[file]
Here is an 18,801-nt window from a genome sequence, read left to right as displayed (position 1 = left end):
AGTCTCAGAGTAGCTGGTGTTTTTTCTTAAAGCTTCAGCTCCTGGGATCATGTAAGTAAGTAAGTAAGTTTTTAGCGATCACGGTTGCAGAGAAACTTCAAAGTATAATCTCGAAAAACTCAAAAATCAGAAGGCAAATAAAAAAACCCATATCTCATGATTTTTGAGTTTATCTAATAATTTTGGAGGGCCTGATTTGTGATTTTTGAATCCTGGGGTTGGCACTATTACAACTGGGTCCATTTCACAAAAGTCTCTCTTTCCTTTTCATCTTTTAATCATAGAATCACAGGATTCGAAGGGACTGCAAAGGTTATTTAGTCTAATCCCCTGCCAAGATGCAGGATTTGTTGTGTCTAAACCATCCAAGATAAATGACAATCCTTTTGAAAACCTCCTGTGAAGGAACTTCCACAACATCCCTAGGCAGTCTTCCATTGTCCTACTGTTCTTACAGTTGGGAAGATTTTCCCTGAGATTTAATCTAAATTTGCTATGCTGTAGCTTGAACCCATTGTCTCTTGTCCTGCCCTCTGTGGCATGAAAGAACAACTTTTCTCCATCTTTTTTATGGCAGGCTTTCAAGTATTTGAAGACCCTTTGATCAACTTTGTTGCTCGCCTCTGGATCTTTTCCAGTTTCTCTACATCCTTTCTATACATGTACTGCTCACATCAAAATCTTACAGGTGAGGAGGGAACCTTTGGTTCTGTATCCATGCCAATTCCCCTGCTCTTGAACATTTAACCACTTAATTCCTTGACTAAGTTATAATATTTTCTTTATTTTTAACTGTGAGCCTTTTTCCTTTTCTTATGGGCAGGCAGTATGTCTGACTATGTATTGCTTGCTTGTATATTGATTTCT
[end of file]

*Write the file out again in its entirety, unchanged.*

Here is an 18,801-nt window from a genome sequence, read left to right as displayed (position 1 = left end):
AGTCTCAGAGTAGCTGGTGTTTTTTCTTAAAGCTTCAGCTCCTGGGATCATGTAAGTAAGTAAGTAAGTTTTTAGCGATCACGGTTGCAGAGAAACTTCAAAGTATAATCTCGAAAAACTCAAAAATCAGAAGGCAAATAAAAAAACCCATATCTCATGATTTTTGAGTTTATCTAATAATTTTGGAGGGCCTGATTTGTGATTTTTGAATCCTGGGGTTGGCACTATTACAACTGGGTCCATTTCACAAAAGTCTCTCTTTCCTTTTCATCTTTTAATCATAGAATCACAGGATTCGAAGGGACTGCAAAGGTTATTTAGTCTAATCCCCTGCCAAGATGCAGGATTTGTTGTGTCTAAACCATCCAAGATAAATGACAATCCTTTTGAAAACCTCCTGTGAAGGAACTTCCACAACATCCCTAGGCAGTCTTCCATTGTCCTACTGTTCTTACAGTTGGGAAGATTTTCCCTGAGATTTAATCTAAATTTGCTATGCTGTAGCTTGAACCCATTGTCTCTTGTCCTGCCCTCTGTGGCATGAAAGAACAACTTTTCTCCATCTTTTTTATGGCAGGCTTTCAAGTATTTGAAGACCCTTTGATCAACTTTGTTGCTCGCCTCTGGATCTTTTCCAGTTTCTCTACATCCTTTCTATACATGTACTGCTCACATCAAAATCTTACAGGTGAGGAGGGAACCTTTGGTTCTGTATCCATGCCAATTCCCCTGCTCTTGAACATTTAACCACTTAATTCCTTGACTAAGTTATAATATTTTCTTTATTTTTAACTGTGAGCCTTTTTCCTTTTCTTATGGGCAGGCAGTATGTCTGACTATGTATTGCTTGCTTGTATATTGATTTCT